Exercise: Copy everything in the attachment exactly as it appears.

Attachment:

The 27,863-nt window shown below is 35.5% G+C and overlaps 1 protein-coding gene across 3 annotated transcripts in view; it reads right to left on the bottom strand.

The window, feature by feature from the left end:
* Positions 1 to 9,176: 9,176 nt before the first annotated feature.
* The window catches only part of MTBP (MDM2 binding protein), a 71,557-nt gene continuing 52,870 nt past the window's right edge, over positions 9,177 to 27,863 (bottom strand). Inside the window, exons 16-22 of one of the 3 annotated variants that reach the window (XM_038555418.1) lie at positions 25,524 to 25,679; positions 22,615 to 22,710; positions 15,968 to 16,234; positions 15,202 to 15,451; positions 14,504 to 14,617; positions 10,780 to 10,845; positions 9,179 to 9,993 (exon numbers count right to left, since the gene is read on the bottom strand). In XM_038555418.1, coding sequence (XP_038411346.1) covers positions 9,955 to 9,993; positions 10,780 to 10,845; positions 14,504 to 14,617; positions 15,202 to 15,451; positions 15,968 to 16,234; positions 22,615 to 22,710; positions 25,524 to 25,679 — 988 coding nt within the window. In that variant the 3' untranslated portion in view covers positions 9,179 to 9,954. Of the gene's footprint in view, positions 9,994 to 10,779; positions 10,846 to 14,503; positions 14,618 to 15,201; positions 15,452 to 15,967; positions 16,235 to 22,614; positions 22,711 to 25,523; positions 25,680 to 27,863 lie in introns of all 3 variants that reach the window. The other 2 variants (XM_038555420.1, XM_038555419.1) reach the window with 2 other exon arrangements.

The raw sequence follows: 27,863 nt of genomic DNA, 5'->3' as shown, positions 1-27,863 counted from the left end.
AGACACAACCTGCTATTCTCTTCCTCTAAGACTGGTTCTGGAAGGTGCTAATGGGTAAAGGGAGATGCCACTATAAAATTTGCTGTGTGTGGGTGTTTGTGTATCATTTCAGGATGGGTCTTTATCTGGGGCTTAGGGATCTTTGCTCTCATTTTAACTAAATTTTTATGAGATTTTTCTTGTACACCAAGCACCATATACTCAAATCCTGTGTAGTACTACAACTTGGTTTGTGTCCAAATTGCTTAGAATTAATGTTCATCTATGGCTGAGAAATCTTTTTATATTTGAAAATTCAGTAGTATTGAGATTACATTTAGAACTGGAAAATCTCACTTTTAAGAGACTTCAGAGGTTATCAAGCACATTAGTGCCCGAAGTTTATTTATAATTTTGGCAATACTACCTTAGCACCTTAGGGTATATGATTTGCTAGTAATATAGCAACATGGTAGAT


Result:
The 27,863-nt window shown below is 35.5% G+C and overlaps 1 protein-coding gene across 3 annotated transcripts in view; it reads right to left on the bottom strand.

The window, feature by feature from the left end:
* Positions 1 to 9,176: 9,176 nt before the first annotated feature.
* The window catches only part of MTBP (MDM2 binding protein), a 71,557-nt gene continuing 52,870 nt past the window's right edge, over positions 9,177 to 27,863 (bottom strand). Inside the window, exons 16-22 of one of the 3 annotated variants that reach the window (XM_038555418.1) lie at positions 25,524 to 25,679; positions 22,615 to 22,710; positions 15,968 to 16,234; positions 15,202 to 15,451; positions 14,504 to 14,617; positions 10,780 to 10,845; positions 9,179 to 9,993 (exon numbers count right to left, since the gene is read on the bottom strand). In XM_038555418.1, coding sequence (XP_038411346.1) covers positions 9,955 to 9,993; positions 10,780 to 10,845; positions 14,504 to 14,617; positions 15,202 to 15,451; positions 15,968 to 16,234; positions 22,615 to 22,710; positions 25,524 to 25,679 — 988 coding nt within the window. In that variant the 3' untranslated portion in view covers positions 9,179 to 9,954. Of the gene's footprint in view, positions 9,994 to 10,779; positions 10,846 to 14,503; positions 14,618 to 15,201; positions 15,452 to 15,967; positions 16,235 to 22,614; positions 22,711 to 25,523; positions 25,680 to 27,863 lie in introns of all 3 variants that reach the window. The other 2 variants (XM_038555420.1, XM_038555419.1) reach the window with 2 other exon arrangements.

The raw sequence follows: 27,863 nt of genomic DNA, 5'->3' as shown, positions 1-27,863 counted from the left end.
AGACACAACCTGCTATTCTCTTCCTCTAAGACTGGTTCTGGAAGGTGCTAATGGGTAAAGGGAGATGCCACTATAAAATTTGCTGTGTGTGGGTGTTTGTGTATCATTTCAGGATGGGTCTTTATCTGGGGCTTAGGGATCTTTGCTCTCATTTTAACTAAATTTTTATGAGATTTTTCTTGTACACCAAGCACCATATACTCAAATCCTGTGTAGTACTACAACTTGGTTTGTGTCCAAATTGCTTAGAATTAATGTTCATCTATGGCTGAGAAATCTTTTTATATTTGAAAATTCAGTAGTATTGAGATTACATTTAGAACTGGAAAATCTCACTTTTAAGAGACTTCAGAGGTTATCAAGCACATTAGTGCCCGAAGTTTATTTATAATTTTGGCAATACTACCTTAGCACCTTAGGGTATATGATTTGCTAGTAATATAGCAACATGGTAGAT